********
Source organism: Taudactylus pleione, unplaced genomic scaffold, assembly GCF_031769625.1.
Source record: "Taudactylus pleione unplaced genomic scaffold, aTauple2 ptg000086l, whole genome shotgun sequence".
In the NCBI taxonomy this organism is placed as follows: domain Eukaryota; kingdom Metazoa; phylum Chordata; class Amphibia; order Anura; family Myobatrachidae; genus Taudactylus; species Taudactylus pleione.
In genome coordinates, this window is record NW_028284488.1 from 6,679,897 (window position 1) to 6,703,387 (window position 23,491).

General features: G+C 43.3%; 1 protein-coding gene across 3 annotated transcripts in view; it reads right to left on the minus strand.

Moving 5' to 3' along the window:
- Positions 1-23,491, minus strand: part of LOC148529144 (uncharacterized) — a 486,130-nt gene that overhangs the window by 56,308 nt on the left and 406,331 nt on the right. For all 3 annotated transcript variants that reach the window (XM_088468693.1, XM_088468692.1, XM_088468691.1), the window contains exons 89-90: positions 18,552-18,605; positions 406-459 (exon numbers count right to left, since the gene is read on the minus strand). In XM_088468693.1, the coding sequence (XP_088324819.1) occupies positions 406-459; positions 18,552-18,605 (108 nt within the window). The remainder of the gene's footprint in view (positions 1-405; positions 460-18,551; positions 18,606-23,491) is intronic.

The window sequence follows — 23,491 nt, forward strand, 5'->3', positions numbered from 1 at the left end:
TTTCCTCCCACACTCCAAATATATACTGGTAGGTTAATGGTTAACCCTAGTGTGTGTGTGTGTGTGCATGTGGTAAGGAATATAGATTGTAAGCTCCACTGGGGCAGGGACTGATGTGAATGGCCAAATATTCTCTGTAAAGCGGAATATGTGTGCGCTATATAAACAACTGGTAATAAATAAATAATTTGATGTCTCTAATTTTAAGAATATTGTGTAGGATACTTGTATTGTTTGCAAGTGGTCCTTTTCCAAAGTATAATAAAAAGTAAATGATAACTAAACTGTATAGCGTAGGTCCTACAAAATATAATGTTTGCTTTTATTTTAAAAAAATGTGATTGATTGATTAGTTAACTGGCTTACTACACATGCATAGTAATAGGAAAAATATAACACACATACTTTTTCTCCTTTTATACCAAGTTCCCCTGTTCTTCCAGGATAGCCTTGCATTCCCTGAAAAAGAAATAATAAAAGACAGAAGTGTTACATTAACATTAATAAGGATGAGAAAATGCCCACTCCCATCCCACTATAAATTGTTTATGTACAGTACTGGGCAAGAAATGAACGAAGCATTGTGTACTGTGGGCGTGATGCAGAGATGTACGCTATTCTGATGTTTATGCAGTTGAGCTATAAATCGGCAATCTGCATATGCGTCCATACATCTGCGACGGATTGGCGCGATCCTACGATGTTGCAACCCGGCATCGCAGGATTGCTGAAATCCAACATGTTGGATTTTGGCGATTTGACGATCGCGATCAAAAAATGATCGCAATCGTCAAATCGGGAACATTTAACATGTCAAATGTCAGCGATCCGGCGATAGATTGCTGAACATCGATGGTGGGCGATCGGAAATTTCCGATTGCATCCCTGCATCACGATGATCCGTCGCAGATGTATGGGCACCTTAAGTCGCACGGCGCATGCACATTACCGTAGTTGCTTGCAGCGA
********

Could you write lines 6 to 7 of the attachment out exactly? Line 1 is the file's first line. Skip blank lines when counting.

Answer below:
Moving 5' to 3' along the window:
- Positions 1-23,491, minus strand: part of LOC148529144 (uncharacterized) — a 486,130-nt gene that overhangs the window by 56,308 nt on the left and 406,331 nt on the right. For all 3 annotated transcript variants that reach the window (XM_088468693.1, XM_088468692.1, XM_088468691.1), the window contains exons 89-90: positions 18,552-18,605; positions 406-459 (exon numbers count right to left, since the gene is read on the minus strand). In XM_088468693.1, the coding sequence (XP_088324819.1) occupies positions 406-459; positions 18,552-18,605 (108 nt within the window). The remainder of the gene's footprint in view (positions 1-405; positions 460-18,551; positions 18,606-23,491) is intronic.